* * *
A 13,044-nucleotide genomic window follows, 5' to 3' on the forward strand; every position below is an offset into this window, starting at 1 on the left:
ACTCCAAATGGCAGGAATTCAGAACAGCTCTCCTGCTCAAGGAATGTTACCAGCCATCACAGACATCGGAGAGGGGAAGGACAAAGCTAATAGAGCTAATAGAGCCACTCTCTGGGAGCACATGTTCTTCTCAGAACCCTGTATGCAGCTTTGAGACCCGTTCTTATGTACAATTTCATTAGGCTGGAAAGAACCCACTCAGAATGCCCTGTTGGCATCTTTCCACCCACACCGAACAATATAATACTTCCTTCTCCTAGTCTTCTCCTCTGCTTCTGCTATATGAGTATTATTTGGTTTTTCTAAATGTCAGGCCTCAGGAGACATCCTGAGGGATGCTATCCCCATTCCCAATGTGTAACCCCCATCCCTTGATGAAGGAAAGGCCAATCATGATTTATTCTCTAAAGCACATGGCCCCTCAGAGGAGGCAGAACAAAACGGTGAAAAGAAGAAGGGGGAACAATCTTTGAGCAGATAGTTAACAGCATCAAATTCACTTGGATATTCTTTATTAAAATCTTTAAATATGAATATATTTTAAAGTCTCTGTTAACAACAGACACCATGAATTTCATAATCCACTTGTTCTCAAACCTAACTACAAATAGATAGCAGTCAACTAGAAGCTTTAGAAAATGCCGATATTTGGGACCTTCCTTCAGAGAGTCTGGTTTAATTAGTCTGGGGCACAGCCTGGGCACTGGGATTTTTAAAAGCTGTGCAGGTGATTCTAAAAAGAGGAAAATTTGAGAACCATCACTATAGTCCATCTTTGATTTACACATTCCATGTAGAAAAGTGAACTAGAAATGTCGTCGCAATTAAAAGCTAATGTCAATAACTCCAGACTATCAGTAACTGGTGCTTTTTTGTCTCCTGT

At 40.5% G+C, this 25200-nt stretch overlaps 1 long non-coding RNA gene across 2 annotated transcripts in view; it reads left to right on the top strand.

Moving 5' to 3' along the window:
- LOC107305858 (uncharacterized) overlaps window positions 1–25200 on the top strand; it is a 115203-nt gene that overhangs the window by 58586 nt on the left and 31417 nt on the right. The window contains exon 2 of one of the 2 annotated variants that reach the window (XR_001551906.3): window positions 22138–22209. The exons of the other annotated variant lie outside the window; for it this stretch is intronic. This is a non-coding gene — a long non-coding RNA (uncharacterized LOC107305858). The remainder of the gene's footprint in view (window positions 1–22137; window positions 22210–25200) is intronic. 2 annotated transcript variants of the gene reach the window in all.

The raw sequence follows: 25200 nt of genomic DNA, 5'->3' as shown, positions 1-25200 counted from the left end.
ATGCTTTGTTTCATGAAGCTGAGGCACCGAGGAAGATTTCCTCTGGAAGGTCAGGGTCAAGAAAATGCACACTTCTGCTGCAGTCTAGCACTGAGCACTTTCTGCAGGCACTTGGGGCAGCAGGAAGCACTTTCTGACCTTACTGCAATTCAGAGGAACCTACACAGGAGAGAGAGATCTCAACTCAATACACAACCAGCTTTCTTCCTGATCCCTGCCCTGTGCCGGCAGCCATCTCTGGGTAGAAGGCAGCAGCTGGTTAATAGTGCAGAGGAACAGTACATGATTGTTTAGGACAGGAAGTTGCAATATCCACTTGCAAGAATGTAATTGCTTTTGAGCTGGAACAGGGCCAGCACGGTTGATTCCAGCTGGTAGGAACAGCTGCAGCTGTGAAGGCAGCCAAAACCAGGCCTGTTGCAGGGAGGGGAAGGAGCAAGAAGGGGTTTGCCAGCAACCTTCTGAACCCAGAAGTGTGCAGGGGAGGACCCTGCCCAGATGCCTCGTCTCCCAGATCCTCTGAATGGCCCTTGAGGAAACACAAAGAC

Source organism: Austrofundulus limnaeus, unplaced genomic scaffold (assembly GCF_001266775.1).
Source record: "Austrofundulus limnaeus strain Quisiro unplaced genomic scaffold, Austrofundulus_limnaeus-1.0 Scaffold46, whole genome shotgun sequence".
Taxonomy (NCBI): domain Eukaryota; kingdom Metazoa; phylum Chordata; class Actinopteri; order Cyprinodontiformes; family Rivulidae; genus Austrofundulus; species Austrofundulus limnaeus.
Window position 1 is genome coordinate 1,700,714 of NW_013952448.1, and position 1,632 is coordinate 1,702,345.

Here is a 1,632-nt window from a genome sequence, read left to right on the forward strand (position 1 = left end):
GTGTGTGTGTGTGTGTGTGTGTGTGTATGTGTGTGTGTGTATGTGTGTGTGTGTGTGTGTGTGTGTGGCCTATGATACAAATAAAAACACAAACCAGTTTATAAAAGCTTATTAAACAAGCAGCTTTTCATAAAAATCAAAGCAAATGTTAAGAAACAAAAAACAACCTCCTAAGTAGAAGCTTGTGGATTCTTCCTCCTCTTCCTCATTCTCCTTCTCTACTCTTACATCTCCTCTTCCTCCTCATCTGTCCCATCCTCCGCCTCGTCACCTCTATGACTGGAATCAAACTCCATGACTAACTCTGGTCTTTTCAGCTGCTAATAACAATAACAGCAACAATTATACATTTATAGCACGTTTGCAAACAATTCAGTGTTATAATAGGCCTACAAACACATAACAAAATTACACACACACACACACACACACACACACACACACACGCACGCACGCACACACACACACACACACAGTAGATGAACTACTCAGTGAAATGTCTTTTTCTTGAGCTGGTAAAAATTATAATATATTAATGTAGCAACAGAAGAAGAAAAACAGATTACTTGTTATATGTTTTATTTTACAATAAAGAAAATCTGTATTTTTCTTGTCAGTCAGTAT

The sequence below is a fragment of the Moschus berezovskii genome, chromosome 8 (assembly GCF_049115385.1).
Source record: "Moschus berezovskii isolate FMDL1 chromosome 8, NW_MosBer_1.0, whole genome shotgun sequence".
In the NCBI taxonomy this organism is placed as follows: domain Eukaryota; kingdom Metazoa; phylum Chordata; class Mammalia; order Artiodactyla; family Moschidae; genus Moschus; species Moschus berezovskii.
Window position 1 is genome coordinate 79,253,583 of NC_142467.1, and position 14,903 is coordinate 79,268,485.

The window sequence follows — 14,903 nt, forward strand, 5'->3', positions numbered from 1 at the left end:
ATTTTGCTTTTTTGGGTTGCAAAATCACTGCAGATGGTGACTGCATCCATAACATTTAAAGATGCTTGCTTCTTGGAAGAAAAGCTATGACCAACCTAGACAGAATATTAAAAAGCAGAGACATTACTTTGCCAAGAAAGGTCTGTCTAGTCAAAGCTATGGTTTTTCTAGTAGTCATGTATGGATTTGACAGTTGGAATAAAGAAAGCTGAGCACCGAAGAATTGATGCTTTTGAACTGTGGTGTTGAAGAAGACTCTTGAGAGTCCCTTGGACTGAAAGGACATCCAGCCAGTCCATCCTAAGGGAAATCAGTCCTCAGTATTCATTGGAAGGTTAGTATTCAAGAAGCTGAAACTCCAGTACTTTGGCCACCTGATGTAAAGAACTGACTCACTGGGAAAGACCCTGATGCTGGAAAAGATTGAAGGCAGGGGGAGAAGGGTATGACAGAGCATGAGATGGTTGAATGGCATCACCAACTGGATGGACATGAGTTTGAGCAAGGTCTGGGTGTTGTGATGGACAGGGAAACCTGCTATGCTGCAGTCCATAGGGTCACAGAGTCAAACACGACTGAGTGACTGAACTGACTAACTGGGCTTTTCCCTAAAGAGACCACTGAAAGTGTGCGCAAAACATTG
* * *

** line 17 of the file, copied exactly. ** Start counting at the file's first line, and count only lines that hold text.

Window position 1 is genome coordinate 79,253,583 of NC_142467.1, and position 14,903 is coordinate 79,268,485.